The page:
As world leaders get ready to convene in St. Petersburg for the annual G-20 meeting, they ought to be wary of an increasingly fashionable political phenomenon. Ever since Vladimir Putin was sworn in for a third term as President of Russia, numerous academics, journalists and politicians have been pressuring the U.S. government to view modern day Russia as the second incarnation of the Soviet Union under Joseph Stalin. It’s a dangerous trend that should be resisted.
In response to the Pussy Riot trial, the Washington Post editorial page wasted no time likening the feminist punk band to victims of Stalinist repression. Then, at an event held in Washington in early June, the Russian activist Boris Nemtsov condemned Putin “as a modern combination of Stalin and Abramovich” and suggested that Stalin, whom he deemed a “murderer but...not corrupt,” might have been the preferable one, at least morally, of the two. Most recently, writing in the US News & World Report, Stephen Blank has proclaimed that: “In his quest for a pure autocracy, Russian president Vladimir Putin and his government have improved upon Joseph Stalin's epic achievements.” Even Putin’s call for an increased emphasis on physical education in Russian schools was interpreted by some in the media as further evidence of his affinity for Uncle Joe. Putin’s government record on corruption and civil liberties is unimpressive at best, yet, that does not logically lead to the conclusion that modern-day Russia is the Soviet Union redux. This interpretation is not only wrong, but it also interferes with the United States’ ability to pursue its national interests in dealing with Russia. When you demonize somebody, working together with them on issues of common interest becomes far more difficult.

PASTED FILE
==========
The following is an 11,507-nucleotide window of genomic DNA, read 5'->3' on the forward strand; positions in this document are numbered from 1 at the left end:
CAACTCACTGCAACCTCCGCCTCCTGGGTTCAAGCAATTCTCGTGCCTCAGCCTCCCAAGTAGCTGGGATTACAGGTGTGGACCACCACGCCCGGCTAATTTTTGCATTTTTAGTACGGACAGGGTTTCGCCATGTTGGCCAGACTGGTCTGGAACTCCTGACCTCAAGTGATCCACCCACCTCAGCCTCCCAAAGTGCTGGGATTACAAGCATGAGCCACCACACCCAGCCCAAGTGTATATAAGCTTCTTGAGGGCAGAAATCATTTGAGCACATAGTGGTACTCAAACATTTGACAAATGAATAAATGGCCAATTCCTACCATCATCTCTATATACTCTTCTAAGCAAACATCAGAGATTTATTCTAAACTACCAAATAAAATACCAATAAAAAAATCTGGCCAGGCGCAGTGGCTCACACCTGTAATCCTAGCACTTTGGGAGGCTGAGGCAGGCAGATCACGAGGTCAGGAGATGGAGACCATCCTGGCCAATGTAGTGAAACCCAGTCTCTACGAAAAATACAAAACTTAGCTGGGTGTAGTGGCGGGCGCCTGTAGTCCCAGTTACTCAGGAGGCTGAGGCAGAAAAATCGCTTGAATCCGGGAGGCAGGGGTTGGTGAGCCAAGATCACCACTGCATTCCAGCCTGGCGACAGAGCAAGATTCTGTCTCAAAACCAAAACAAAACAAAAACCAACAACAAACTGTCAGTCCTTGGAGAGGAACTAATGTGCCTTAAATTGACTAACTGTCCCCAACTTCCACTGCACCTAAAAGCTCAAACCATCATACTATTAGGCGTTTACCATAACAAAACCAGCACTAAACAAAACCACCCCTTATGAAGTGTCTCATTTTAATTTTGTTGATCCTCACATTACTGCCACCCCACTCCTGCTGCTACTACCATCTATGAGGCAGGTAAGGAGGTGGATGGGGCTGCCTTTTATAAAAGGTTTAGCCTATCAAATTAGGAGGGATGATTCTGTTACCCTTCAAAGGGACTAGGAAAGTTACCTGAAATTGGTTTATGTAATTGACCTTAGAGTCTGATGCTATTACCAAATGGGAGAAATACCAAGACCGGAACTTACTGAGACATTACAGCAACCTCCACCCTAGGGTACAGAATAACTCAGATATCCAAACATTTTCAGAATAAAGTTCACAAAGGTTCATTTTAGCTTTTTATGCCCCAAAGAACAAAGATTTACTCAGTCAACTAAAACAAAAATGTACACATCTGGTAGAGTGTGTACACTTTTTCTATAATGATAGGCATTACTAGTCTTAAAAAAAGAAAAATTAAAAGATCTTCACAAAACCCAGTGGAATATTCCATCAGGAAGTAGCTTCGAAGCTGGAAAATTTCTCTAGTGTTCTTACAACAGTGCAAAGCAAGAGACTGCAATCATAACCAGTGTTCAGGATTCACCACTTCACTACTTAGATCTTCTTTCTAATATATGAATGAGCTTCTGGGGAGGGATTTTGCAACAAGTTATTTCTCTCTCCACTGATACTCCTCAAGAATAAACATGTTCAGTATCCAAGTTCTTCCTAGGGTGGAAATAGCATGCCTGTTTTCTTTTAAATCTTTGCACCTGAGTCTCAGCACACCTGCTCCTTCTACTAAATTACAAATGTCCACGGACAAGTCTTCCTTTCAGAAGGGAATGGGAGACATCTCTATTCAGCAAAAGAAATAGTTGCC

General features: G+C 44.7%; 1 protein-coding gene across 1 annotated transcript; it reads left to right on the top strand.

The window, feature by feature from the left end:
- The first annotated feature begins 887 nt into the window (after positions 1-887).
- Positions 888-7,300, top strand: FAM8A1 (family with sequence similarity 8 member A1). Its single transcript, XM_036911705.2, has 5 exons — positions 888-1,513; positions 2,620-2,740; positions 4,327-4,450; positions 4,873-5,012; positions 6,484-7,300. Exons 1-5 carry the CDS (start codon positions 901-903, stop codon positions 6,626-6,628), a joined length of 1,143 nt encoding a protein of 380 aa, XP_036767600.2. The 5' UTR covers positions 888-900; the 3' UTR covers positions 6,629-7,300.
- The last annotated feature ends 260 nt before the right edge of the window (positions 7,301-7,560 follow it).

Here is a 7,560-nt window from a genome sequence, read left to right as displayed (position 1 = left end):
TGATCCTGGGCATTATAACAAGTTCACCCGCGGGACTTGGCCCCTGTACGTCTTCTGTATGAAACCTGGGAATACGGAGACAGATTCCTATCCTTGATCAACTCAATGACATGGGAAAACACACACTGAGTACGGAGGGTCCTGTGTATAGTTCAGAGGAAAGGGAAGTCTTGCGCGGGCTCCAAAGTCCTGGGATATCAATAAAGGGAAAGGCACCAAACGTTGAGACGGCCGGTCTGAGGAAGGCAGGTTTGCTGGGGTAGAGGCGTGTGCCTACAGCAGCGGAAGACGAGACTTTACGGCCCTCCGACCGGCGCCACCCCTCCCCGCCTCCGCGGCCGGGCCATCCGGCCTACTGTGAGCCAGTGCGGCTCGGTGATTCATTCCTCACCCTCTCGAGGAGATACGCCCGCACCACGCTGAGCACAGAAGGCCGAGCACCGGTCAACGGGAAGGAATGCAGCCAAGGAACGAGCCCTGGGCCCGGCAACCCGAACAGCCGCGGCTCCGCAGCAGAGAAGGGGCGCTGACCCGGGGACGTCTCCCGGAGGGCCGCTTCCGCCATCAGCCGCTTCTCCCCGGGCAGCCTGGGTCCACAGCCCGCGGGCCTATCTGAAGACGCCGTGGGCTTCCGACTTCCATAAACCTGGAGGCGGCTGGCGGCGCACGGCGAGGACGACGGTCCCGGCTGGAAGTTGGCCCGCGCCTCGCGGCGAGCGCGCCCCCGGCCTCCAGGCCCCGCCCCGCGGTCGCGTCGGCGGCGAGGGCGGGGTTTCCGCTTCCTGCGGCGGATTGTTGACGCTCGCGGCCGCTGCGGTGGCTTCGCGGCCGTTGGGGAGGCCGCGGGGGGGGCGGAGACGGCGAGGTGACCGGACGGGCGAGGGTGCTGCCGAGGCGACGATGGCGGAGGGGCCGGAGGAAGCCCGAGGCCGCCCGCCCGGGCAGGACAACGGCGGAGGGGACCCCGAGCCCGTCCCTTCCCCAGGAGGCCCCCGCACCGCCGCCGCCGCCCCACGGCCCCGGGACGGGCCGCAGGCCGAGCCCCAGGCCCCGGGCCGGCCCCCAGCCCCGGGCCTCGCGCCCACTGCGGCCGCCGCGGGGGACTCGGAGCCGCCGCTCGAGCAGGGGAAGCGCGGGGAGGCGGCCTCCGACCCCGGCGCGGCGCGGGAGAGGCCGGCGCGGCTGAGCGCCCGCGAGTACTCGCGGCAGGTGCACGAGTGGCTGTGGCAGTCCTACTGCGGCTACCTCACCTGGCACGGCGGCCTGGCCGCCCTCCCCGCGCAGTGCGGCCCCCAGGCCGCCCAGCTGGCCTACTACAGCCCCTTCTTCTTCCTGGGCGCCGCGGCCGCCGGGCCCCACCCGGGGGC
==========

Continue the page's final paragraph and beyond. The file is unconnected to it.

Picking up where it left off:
Let us first establish the obvious. The number of people murdered by Stalin’s regime is in the millions, with some estimates as high as sixty million dead. Not only is there no evidence that Putin has done anything similar, but no one has accused him of doing so. Under Stalin, all forms of political opposition were forbidden. Dissenters were often executed or sent to gulags in Siberia. Under Putin, numerous opposition parties and publications exist, albeit their opportunities to influence policy are limited. Furthermore, Stalin pursued an expansionist foreign policy, as evidenced by his 1939 invasions of Poland and Finland as well as the occupation of Eastern Europe after WWII. By contrast, since 1990, Russia has been involved in only one armed conflict with another sovereign nation. Even then, an independent commission organized by the European Union concluded that Georgian President Mikhail Saakashvili’s invasion of South Ossetia was the ultimate catalyst for the 2008 Russia-Georgia War.
In July, I had the privilege to accompany a delegation organized by the Center for the National Interest to Moscow. I took the opportunity to visit several bookstores. What stood out the most was that in every bookstore I visited, there was a section dedicated to antigovernment literature. Clearly the owners of these establishments did not worry about facing repercussions for facilitating criticism of the Putin administration. This notable lack of fear was also evident in my discussions with self-proclaimed members of the Russian opposition. These people, who I know well and trust, freely expressed their disenchantment with the current state of Russian affairs. It is a far cry from Stalin’s time, when one would not dare tell a mere political joke for fear of being shot or shipped off to a labor camp in Siberia.